Shishi- means fear in georgian.

It is four o’clock at night. Not even in the morning, because the dawn will be here in five hours. I literally feel the freezing breath of the Caucasian winter slowly taking over my body. Piece by piece. Finger by finger. Cold.

We encircle a tiny lake. A man by a man. It is a bit warmer together. Men, women, young, old.  Someone dressed in a down jacket, someone else in a T-shirt. Some people are chattering teeth from the cold, while others does not seem to be impressed by frost at all. Winter shoes, flip-flops, adidas. Gloves, hats and bathrobes. And towels.

We are waiting.

Father Anubi stands out from the crowd. A long black cassock, an equally black beard. And eyes. I see such shiny, illuminated with good, indescribable energy eyes only in Caucasian monks. He holds a large, richly decorated cross in both hands. He has been speaking vividly for an hour now. Despite the cold, he manages to keep everyone’s attention. My lame Georgian language skills catches a few words. Shishi (შიში) -fear and michwars ( მიყვარს) – love, are the most frequent.

Love is supposed to overcome the fear tonight in a small Georgian village at the one of the ends of the world. The moon witnesses us that the way to purification leads through this small frozen lake. Dzamas Cheoba. ძამას ხეობა – the day of remembrance of Jesus’ baptism in the Jordan. Today, on January 19th, we can wash away our guilt by immersing sinful bodies in icy water, in a hole that has just been cut out.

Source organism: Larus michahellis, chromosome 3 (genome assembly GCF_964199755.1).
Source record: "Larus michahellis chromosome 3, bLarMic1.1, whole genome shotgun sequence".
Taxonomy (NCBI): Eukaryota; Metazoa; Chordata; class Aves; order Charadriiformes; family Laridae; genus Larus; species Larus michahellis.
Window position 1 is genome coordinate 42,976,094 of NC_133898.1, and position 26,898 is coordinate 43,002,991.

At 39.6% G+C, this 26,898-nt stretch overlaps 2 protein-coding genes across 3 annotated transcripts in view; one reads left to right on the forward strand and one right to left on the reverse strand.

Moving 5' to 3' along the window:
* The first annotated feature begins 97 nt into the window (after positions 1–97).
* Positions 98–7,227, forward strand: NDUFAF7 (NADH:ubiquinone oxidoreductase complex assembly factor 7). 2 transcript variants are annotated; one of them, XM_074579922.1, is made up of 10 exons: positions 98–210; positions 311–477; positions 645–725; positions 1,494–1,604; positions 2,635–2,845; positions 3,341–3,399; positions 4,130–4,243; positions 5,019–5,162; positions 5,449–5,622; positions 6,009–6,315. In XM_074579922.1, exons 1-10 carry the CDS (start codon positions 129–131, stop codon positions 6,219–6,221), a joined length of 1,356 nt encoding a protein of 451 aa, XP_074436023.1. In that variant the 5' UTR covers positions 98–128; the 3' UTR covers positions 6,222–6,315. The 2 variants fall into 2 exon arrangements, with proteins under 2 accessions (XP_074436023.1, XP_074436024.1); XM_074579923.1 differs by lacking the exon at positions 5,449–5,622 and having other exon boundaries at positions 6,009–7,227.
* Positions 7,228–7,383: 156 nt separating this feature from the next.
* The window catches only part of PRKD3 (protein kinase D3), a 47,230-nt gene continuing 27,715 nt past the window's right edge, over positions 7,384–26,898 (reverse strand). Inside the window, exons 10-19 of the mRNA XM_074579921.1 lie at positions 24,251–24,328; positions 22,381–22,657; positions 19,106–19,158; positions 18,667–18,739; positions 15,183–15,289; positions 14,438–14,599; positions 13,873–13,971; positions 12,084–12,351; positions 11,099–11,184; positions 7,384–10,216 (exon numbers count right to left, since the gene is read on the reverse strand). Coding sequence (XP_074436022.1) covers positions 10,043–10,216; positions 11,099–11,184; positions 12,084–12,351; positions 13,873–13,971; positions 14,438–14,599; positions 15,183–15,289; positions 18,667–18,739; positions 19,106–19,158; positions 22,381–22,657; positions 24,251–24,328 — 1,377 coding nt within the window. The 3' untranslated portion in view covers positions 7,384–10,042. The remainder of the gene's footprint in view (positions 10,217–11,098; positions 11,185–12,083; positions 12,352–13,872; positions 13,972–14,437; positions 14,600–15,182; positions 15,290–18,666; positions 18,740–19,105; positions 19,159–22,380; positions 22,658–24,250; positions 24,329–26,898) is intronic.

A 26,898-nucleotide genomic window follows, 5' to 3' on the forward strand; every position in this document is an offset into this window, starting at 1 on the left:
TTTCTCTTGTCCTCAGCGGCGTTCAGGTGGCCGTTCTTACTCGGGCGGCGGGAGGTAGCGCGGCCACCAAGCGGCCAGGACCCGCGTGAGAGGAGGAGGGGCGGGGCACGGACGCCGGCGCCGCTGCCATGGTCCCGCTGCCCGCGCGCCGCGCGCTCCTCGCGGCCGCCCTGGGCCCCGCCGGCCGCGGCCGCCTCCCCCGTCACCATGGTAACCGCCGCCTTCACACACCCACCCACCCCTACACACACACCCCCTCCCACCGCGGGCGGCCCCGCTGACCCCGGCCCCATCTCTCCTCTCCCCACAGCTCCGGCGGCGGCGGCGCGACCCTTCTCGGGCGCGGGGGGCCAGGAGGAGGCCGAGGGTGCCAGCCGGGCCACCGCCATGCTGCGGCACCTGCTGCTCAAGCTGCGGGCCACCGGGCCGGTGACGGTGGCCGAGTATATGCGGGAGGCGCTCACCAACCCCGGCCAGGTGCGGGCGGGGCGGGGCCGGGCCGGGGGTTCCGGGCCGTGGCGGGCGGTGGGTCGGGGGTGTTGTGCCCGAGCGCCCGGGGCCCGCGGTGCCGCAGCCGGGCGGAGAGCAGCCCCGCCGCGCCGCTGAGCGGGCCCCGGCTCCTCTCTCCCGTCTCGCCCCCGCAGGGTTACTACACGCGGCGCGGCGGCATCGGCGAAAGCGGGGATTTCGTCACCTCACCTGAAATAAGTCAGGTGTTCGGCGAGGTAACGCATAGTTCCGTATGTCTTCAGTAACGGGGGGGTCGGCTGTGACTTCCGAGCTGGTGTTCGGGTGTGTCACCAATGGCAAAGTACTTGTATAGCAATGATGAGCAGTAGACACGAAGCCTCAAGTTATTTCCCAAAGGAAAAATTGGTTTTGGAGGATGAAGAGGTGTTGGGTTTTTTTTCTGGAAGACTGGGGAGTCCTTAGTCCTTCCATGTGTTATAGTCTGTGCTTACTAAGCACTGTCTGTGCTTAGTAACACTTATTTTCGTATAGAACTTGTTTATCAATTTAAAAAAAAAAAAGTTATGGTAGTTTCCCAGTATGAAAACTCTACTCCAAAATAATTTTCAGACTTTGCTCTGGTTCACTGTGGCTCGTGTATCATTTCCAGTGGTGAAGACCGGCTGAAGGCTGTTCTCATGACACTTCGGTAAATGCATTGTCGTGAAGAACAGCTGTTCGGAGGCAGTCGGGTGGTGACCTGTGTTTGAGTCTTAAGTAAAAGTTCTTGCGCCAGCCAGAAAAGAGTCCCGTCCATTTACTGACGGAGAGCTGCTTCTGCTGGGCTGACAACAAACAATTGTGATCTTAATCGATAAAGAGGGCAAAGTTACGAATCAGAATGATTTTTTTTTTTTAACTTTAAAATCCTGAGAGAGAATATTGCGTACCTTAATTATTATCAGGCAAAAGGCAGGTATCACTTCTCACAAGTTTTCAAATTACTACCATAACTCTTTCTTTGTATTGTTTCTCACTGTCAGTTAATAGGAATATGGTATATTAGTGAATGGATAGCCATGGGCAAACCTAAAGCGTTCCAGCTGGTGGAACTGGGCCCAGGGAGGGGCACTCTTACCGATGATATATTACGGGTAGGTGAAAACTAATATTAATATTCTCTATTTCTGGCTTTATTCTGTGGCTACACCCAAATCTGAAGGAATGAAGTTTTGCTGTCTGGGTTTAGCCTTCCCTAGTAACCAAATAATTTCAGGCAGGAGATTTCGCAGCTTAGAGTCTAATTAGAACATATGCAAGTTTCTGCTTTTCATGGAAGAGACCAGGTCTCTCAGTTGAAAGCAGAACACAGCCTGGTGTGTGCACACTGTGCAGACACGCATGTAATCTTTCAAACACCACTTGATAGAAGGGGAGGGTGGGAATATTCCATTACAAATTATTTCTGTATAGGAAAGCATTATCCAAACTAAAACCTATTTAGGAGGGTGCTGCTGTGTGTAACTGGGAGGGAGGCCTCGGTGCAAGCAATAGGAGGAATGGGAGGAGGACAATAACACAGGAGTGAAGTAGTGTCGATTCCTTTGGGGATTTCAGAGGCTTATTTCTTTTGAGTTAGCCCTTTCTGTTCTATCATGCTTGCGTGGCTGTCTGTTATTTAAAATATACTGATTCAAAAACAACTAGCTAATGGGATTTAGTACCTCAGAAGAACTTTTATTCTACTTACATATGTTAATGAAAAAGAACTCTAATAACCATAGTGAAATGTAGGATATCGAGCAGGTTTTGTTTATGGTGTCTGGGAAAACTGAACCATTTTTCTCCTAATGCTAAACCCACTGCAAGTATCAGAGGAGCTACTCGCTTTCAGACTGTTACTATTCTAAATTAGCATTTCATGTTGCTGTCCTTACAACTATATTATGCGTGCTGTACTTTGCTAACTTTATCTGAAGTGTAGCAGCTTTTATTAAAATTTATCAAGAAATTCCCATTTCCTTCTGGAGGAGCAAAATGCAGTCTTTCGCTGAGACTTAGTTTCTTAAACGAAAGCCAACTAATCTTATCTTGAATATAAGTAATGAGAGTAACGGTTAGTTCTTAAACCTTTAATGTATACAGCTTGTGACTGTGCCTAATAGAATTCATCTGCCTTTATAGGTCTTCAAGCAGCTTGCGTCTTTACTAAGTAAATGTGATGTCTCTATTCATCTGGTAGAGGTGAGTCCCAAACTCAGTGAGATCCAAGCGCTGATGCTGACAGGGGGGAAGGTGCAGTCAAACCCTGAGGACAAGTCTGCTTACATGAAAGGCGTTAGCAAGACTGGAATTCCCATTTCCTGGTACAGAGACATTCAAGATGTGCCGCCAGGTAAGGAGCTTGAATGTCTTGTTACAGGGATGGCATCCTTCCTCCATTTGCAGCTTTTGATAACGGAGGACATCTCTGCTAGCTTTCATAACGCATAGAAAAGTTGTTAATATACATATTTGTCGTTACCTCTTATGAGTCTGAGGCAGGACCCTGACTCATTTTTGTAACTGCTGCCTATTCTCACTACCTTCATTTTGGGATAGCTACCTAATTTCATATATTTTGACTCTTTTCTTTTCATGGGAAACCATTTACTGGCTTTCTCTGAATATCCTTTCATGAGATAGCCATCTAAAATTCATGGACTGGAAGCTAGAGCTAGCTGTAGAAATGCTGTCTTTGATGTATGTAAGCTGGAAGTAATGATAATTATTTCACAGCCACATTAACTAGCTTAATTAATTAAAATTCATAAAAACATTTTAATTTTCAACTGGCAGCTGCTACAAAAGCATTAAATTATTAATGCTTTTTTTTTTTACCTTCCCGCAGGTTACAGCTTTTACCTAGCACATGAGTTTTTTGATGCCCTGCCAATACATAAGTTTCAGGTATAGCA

Father Anubi finish his sermon and with a song on his lips, guided by several dozen pairs of eyes, moves towards the water. He is the personification of faith and lack of anxiety. Only his voice shakes slightly when he enters icy water. He will stand in it for the next 30 minutes, make sure that each of the faithful immerses himself with his head 3 times in the freezing water.

The crowed walk after the Father, as if they were in trance.. One by one, in a queue, they quietly enter the ice-hole, dive in icy water without a question. Only after the emerge they look as if they have awaken. Someone runs out, someone catches a towel hanging on a nearby branch, someone else tries to warm up his hands. They run to cars parked nearby, hide from the cold, which suddenly crept into their wet bodies. After 30 minutes the ritual is over, a small frozen lake at the Georgian end of the world is taken over by the omnipresent winter again.

2 Replies to “Shishi- means fear in georgian.”

  1. Arlean Bungy says:

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